Three articles to understand the Brazilian socio-environmental and climate policy

04/15/2021, 4:27 PM (updated on 03/09/2023, 1:39 PM) | Estimated reading time: 5 min
Check out what specialists say about forests, logistics and energy.
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Three articles published by the Institute for Socioeconomic Studies (Inesc) bring analysis on relevant aspects of socio-environmental and climate policy in Brazil. The monitoring took place between 2019 and 2020 and gave rise to the series: “Monitoring the Brazilian NDC* under the Bolsonaro government”.  

Access each of the articles below.

*Nationally determined contributions made under the Paris Climate Agreement (2015)

Pilot Program for REDD+ Payment for Results: benefiting those who preserve the forest?

By Alessandra Cardoso

Redd+ Results-based Payments Pilot Program: benefiting those who preserve the forest?

The first article analyzes the Pilot Program for REDD+ Payment for Results, a pioneer experience in raising funds from international cooperation in the scope of compensation programs for reducing emissions from deforestation and forest degradation, the so-called REDD+. 

This policy brief warns about the reformulation of the pilot program sent to the Green Climate Fund under the Bolsonaro government. In this reformulation, the purposes, scope and beneficiaries of the program were altered, promoting a change in the nature of the program from public policy to market incentive. The result is the redirection of internationally uncertified carbon credits for domestic markets.

Logistics infrastructure, agribusiness and climate

By Tatiana Oliveira

The second article analyzes the resumption of a project for the occupation and development of the Brazilian Amazon, with agribusiness and logistics infrastructure as two of its pillars. This policy brief relates the installation of a multimodal logistics complex in the district of Miritituba, in the state of Pará, to the recent processes of deforestation, fires and land grabbing, in one of the least anthropized regions of the Brazilian Amazon.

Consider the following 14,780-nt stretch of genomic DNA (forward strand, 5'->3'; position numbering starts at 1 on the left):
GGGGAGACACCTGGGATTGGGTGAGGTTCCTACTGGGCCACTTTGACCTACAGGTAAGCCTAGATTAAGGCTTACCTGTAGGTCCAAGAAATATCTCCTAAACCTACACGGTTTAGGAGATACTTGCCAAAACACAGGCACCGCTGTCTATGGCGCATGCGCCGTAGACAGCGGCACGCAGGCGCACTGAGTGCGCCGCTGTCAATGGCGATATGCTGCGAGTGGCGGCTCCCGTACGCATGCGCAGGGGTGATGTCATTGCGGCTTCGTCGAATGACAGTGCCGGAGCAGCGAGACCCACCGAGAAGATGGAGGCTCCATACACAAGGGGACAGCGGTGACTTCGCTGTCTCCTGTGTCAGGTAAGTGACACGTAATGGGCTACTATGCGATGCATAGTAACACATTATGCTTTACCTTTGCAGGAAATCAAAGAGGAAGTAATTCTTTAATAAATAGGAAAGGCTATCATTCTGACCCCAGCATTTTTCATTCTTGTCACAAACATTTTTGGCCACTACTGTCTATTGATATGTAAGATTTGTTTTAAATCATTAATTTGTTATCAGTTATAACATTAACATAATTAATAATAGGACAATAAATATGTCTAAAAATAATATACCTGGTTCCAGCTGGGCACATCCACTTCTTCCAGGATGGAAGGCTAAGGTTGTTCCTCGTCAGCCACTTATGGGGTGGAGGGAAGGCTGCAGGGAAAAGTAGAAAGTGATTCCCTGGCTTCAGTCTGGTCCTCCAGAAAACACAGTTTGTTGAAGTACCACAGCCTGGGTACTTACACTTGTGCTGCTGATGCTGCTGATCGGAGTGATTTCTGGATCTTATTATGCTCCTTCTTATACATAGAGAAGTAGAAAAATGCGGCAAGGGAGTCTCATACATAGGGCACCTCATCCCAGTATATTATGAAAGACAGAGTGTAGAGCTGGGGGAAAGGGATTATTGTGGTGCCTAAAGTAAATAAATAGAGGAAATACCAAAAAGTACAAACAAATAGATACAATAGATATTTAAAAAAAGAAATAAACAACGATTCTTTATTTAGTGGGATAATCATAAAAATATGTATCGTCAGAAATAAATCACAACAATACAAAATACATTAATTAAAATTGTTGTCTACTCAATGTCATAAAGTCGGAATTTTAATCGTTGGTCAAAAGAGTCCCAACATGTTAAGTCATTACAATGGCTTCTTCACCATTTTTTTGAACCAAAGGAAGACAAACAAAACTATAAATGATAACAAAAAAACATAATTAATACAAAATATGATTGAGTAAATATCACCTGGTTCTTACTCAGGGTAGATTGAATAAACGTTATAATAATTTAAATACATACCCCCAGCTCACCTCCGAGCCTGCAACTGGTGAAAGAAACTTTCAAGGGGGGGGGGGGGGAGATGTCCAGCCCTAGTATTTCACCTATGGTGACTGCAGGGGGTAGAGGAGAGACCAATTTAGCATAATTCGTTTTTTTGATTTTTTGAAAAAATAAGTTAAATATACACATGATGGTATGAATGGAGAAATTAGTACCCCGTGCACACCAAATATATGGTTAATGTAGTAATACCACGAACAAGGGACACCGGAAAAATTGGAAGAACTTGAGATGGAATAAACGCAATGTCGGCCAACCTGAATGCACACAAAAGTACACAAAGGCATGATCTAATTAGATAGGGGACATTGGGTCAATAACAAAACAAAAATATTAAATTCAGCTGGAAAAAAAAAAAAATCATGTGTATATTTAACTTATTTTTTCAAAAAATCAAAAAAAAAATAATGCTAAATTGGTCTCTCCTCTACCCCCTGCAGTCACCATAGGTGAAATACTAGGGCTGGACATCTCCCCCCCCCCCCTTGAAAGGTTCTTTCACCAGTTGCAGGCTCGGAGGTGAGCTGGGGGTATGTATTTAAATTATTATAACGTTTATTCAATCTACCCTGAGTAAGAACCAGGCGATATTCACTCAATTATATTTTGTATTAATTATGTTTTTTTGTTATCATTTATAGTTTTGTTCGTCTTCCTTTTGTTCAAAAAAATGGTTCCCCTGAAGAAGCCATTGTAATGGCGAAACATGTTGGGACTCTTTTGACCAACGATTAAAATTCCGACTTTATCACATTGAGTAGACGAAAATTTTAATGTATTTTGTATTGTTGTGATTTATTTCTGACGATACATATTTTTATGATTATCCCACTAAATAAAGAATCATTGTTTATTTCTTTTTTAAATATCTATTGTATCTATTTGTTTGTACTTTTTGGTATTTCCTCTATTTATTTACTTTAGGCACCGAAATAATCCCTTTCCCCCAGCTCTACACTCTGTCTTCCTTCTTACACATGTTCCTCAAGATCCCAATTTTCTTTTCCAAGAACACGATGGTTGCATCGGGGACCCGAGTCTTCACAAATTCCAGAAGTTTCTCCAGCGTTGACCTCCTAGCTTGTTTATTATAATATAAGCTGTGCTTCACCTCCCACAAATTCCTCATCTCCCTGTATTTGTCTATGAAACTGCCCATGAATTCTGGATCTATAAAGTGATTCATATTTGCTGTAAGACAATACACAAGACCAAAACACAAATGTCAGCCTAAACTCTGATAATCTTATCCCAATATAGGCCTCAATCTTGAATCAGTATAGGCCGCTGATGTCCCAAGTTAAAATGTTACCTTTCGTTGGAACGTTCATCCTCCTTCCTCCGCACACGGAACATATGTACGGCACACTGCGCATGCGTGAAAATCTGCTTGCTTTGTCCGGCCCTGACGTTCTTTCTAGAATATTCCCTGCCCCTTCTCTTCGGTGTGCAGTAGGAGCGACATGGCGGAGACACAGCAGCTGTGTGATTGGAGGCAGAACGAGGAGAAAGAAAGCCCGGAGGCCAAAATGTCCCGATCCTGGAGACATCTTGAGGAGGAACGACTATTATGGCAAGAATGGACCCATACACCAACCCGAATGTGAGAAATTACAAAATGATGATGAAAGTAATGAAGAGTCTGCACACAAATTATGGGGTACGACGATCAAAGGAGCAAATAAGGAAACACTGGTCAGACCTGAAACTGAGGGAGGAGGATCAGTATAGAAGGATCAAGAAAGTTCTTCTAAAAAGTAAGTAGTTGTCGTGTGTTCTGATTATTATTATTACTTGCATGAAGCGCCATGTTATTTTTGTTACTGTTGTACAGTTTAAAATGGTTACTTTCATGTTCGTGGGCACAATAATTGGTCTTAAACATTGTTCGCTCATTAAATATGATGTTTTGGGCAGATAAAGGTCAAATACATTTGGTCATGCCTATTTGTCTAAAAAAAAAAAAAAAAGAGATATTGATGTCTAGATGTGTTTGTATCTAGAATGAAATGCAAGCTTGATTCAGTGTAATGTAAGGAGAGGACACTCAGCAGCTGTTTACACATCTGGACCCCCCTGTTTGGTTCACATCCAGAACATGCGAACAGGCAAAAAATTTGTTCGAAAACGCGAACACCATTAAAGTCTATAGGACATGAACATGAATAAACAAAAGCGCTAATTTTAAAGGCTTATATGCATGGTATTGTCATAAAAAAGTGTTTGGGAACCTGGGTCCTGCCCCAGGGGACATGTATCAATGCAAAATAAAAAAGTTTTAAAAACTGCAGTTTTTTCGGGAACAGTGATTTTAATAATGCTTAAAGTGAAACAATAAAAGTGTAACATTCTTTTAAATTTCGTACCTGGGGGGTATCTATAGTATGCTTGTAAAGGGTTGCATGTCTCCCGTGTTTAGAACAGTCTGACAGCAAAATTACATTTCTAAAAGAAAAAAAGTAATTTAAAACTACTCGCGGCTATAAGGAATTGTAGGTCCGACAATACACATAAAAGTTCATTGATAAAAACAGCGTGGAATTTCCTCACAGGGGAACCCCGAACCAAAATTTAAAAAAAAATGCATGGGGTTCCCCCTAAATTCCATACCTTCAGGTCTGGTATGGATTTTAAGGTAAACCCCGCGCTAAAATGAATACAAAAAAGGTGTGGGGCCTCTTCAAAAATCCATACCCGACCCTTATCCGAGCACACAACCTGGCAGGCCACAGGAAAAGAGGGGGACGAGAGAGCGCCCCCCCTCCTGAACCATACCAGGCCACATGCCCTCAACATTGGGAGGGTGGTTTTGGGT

Environmental degradation and attack of the ways of life of native peoples, traditional and peasant communities are consequences of this model of economic exploitation. This scenario contributes to the consolidation of Pará as the subnational unit with the highest level of greenhouse gas emissions derived from changes in land use and the allocation of areas for cattle ranching and agriculture in the country. 

Electricity and energy expansion: advances, risks and limitations of the proposed trajectories

By Pedro Bara Neto

The third publication brings an analysis between energy adaptation plans and the fulfillment of climate targets voluntarily adopted by Brazil under the Paris Agreement (2015). Taking the Ten Year Expansion Plan for Energy (PDE 2030) and the National Energy Plan (PNE 2050) as a basis, the advances, risks and limitations of the proposed trajectories for electric and energy expansion are addressed. 

The text highlights the government’s lack of articulation to implement long-term plans for the improvement of the national matrix, as well as the efforts in the legislative scope to attack the environmental licensing rules in force, which is fundamental to guarantee the protection of territorial rights in areas of exploration of renewable, non-fossil sources. 

This policy brief also refers the compensation of the shrinking use of oil in the energy matrix by natural gas, and of sugar cane by wind and solar energy, soybeans biodiesel, and lye. A very sensitive point identified is the introduction of soy as a raw material for the manufacture of biofuels, which lights up a warning from the socio-environmental and climatic point of view.


Redd+ Results-based Payments Pilot Program: benefiting those who preserve the forest?


Logistical Infrastructure, Agribusiness and Climate


Electrical and energy expansion: improvements, risks and limitations of the proposed trajectories


Category: News

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